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When lockdown hit, Londoner Harry Gay and his fellow DJs (who also happen to be his housemates) created a weekly LGBTQ+ Zoom party from their New Cross pad. Now that the city is slowly reopening, we ask Harry and DJ Passer (Nik Erz): what does the future hold for online nightlife?
How did Queer House Party begin?
Harry Gay: In March my friends and I saw our DJ bookings disappear, so we thought of ways to make some extra cash and get our friends together who were in lockdown all over the country. We put up a Facebook event and didn’t think too much of it. The first party was us DJing for four hours from our kitchen and over a thousand people came. The next day we sat down and said, ‘Let’s do this!’
‘We’ve had messages from people in countries where it’s illegal to be queer thanking us’
How has it evolved?
HG: We’ve done 15 events and now we’re experts in online parties. We spotlight people dancing, and collaborate with amazing performers and hosts. We’ve had big-name DJs approach us, but we want to keep it DIY. Our Black Lives Matter fundraiser stands out. It was really beautiful, with an hour of Black performance from poetry to drag. Jay Jay Revlon even did a guest DJ set from Barcelona.
Photograph: Holly Whitaker Photography
What has the response been?
HG: People have tuned in from around the world. We’ve had messages from people in countries where it’s illegal to be queer thanking us. It’s given a lot of hope to people. People have even gone on dates after meeting at the parties.
Why is it important to keep queer spaces alive online?
Nik Erz: Historically, people in the LGBTQ+ community haven’t been able to access or been welcome in many places, so we’ve always had to be creative and resilient and make our own spaces. I don’t think it‘s surprising that the queer community has risen up in lockdown – it’s in our nature.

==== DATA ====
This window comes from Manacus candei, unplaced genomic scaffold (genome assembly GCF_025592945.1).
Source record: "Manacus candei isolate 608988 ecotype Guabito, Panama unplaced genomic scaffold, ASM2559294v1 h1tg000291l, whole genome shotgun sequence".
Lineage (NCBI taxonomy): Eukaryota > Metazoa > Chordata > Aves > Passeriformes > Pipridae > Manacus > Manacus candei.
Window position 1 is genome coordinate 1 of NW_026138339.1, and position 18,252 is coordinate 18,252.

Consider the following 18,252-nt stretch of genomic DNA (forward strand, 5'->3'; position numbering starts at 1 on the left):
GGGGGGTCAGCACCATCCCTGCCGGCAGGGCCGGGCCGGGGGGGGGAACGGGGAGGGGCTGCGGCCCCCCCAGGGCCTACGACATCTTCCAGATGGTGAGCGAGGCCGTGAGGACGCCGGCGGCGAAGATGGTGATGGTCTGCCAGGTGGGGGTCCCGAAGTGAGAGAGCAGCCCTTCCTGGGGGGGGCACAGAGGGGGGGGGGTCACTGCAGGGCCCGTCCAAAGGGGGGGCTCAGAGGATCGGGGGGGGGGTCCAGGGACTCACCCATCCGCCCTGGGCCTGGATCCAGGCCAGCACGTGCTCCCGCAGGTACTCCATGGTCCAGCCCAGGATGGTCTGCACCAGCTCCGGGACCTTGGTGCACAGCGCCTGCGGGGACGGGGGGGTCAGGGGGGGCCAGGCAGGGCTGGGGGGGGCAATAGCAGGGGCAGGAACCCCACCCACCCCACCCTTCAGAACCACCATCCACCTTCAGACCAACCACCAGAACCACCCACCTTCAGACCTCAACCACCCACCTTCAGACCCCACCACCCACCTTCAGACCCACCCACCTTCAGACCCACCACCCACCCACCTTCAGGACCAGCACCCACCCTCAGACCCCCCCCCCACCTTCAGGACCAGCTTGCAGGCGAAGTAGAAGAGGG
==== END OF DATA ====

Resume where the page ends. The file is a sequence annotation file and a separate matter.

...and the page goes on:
What have you learned from Queer House Party?
HG: Accessibility has become a really big thing for us. There’s so many people who can come to Queer House Party that wouldn’t normally be able to go out to a queer bar in London. Now the parties have a BSL interpreter, audio descriptions and captioning. I hope there’s a real push to make venues more accessible after this.
Photograph: Queer House Party
How has Queer House Party helped you through lockdown?
HG: It’s brought our house so much joy and given us new friendships. We’ve formed a really important relationship with Cybertease, who are an online strip club. I never expected to be in a group chat with 20 sex workers about how to put on really cool parties.
‘Accessibility has become a really big thing for us’
Queer House Party is going monthly, what can we expect from future parties?
NE: They’ll be much bigger, with a jam-packed programme that really engages with what’s going on each month. We want to support causes and ideas that are relevant to that moment.
Are online parties here to stay?
HG: Even when we go back to real-life events, we’ll always have an online element so they’re always accessible. Whether it’s streaming a performer on stage who can’t leave their home or having a Zoom background to show people dancing at home. It’s something that hasn’t really been done before. I’m excited about what it can become.
Catch the next Queer House Party via www.facebook.com/queerhouseparty. It’s free to join, but donations are welcome.
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